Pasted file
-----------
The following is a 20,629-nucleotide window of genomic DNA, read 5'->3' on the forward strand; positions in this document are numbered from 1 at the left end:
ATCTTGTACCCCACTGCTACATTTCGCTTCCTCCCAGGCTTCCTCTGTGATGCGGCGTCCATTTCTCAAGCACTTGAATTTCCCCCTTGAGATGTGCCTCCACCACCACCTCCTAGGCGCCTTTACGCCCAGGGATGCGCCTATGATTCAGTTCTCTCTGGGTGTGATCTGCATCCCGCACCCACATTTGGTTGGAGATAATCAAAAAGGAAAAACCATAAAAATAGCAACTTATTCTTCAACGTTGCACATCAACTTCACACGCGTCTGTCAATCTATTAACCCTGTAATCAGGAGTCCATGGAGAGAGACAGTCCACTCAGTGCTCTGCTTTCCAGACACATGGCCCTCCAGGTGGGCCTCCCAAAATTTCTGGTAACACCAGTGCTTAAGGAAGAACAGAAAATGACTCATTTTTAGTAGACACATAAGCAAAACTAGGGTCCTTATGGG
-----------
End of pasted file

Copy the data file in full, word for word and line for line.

The following is a 20,629-nucleotide window of genomic DNA, read 5'->3' on the forward strand; positions in this document are numbered from 1 at the left end:
ATCTTGTACCCCACTGCTACATTTCGCTTCCTCCCAGGCTTCCTCTGTGATGCGGCGTCCATTTCTCAAGCACTTGAATTTCCCCCTTGAGATGTGCCTCCACCACCACCTCCTAGGCGCCTTTACGCCCAGGGATGCGCCTATGATTCAGTTCTCTCTGGGTGTGATCTGCATCCCGCACCCACATTTGGTTGGAGATAATCAAAAAGGAAAAACCATAAAAATAGCAACTTATTCTTCAACGTTGCACATCAACTTCACACGCGTCTGTCAATCTATTAACCCTGTAATCAGGAGTCCATGGAGAGAGACAGTCCACTCAGTGCTCTGCTTTCCAGACACATGGCCCTCCAGGTGGGCCTCCCAAAATTTCTGGTAACACCAGTGCTTAAGGAAGAACAGAAAATGACTCATTTTTAGTAGACACATAAGCAAAACTAGGGTCCTTATGGG